The other participants, except for one, who was with them, were extremely experienced photographers with very fancy equipment. They usually wanted to spend about twice as much time shooting as I did, so I spent a fair amount of time waiting for them.
We got back to the Hotel at about 11 o’clock and I went straight to bed. All of the beds have a little single white down comforters and many of the beds are two single beds put together.
Day 4 Saturday 8/17/19
This morning we “stayed home” and had a lecture on editing. Our guide Siggi is a very talented photographer and uses all kinds of editing techniques and stitching techniques (combining photos together) to make especially nice photos. Many of the postcard photos in Iceland are his.
We set off in the afternoon and I got on the bus first, so it was my turn in the first seat.
We have done a fair amount of riding in Iceland. Some places are brown, flat and barren, but most places are grassy with grass leading up to snow capped mountains. You see sheep, which are numerous, but quite spread out. They graze from April to October, and then the farmers work cooperatively to round them up for the winter with horses or ATV’s. Iceland is known for it’s colorful knit winter garments, which you see everywhere, even though it is summer.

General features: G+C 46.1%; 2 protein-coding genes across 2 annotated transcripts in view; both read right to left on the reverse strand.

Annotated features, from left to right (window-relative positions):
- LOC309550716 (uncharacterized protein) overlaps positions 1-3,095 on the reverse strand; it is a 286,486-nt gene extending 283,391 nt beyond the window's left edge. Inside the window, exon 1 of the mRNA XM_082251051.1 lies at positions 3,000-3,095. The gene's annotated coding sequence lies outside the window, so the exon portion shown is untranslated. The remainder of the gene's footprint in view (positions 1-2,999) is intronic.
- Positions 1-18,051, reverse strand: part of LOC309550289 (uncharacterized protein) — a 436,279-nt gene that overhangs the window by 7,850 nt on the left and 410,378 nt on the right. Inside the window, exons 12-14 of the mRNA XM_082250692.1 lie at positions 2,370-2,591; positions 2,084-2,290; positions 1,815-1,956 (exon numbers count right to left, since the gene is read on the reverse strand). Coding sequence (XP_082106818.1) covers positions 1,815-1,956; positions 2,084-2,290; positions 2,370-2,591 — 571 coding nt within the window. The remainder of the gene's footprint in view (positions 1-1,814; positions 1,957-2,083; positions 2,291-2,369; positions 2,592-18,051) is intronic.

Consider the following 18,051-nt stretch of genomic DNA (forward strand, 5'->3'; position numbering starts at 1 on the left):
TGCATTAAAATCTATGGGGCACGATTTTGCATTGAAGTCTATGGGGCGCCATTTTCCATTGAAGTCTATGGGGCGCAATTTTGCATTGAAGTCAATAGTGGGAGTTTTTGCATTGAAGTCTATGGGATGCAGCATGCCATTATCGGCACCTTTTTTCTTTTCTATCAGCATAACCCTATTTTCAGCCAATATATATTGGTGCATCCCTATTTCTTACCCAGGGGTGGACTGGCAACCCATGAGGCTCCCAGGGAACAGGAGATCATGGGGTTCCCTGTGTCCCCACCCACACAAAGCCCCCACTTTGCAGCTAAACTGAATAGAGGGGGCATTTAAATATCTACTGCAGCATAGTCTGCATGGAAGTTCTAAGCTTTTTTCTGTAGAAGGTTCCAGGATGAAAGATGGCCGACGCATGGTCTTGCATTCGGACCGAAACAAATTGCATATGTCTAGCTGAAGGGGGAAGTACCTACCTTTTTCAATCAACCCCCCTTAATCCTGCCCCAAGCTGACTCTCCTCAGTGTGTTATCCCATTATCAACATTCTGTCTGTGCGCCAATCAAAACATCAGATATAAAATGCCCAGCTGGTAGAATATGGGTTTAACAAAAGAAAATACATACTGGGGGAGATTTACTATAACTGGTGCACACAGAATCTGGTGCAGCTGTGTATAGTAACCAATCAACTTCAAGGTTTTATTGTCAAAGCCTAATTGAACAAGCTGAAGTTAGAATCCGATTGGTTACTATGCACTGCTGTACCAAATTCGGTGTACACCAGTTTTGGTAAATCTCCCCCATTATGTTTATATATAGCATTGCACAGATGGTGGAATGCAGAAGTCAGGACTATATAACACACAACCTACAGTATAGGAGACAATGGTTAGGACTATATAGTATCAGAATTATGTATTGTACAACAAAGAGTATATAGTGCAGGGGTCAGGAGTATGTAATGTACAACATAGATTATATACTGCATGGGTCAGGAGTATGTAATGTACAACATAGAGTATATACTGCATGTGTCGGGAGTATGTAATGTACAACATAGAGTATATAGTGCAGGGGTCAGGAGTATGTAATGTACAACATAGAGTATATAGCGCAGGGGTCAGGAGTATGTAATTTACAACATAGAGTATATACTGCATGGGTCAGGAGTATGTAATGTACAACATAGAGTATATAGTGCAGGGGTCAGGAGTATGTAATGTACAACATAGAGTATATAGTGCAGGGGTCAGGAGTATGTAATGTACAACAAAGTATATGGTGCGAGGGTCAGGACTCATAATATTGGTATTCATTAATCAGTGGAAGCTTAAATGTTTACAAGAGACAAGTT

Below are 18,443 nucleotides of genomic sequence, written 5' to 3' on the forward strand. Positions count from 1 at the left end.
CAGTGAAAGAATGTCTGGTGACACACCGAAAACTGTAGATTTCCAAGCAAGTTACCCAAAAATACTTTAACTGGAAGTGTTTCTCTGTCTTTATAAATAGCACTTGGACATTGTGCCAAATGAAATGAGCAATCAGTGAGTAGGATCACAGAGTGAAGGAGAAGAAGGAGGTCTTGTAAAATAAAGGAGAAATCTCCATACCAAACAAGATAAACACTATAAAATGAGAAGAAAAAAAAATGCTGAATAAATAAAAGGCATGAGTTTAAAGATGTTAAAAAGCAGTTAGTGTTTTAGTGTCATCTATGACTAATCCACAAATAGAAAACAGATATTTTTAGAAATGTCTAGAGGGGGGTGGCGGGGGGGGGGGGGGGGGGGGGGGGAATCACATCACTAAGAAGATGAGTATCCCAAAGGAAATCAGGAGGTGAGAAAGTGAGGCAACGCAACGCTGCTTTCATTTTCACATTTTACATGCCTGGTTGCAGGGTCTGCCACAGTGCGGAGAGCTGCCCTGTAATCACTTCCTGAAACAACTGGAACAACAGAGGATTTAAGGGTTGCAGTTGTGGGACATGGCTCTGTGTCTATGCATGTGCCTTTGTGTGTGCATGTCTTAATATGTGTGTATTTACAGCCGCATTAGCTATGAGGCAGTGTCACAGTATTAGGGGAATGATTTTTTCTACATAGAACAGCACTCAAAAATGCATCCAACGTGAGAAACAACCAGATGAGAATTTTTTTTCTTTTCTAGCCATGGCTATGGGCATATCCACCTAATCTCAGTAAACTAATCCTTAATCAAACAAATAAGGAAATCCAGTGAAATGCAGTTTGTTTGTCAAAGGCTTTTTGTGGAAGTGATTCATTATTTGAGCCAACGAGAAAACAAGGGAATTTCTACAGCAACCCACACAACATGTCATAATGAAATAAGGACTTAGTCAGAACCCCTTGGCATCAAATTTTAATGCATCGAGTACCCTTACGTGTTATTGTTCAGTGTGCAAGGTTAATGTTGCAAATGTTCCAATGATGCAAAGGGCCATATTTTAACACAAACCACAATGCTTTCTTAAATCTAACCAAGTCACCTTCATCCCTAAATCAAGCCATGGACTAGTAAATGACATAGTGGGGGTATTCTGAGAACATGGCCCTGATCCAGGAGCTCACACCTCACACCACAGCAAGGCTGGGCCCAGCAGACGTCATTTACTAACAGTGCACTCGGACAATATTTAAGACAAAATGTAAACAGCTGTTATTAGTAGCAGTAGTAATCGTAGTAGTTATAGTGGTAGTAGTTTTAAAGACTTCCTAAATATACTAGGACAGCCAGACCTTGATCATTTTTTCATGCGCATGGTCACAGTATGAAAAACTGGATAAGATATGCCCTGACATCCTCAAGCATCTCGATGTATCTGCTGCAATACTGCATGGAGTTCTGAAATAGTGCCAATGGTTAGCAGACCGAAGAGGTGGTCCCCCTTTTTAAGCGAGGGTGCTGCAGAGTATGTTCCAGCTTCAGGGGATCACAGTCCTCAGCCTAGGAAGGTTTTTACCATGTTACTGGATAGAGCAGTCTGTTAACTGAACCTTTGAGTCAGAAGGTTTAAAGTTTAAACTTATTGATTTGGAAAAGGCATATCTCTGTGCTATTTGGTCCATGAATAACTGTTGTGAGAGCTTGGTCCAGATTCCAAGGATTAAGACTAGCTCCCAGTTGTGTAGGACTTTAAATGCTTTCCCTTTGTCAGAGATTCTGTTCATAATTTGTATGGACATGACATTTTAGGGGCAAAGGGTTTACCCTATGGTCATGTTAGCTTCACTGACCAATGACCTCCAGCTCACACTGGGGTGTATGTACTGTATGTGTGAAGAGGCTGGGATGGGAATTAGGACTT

The Icelandic horse is a breed of horse developed in Iceland. Although the horses are small, at times pony-sized, most registries for the Icelandic refer to it as a horse. Icelandic horses are long-lived and hardy. In their native country they have few diseases; Icelandic law prevents horses from being imported into the country and exported animals are not allowed to return.
Our first stop today was Fjallsárlón, which is a glacial tongue. Seeing it just brings home how fast the glaciers are disappearing. Siggi said that in 200 years all of the glaciers will be gone from Iceland. He also said that he spoke to people from all over the world and everyone except perhaps the four women I was traveling with said that they were experiencing all different types of climate change.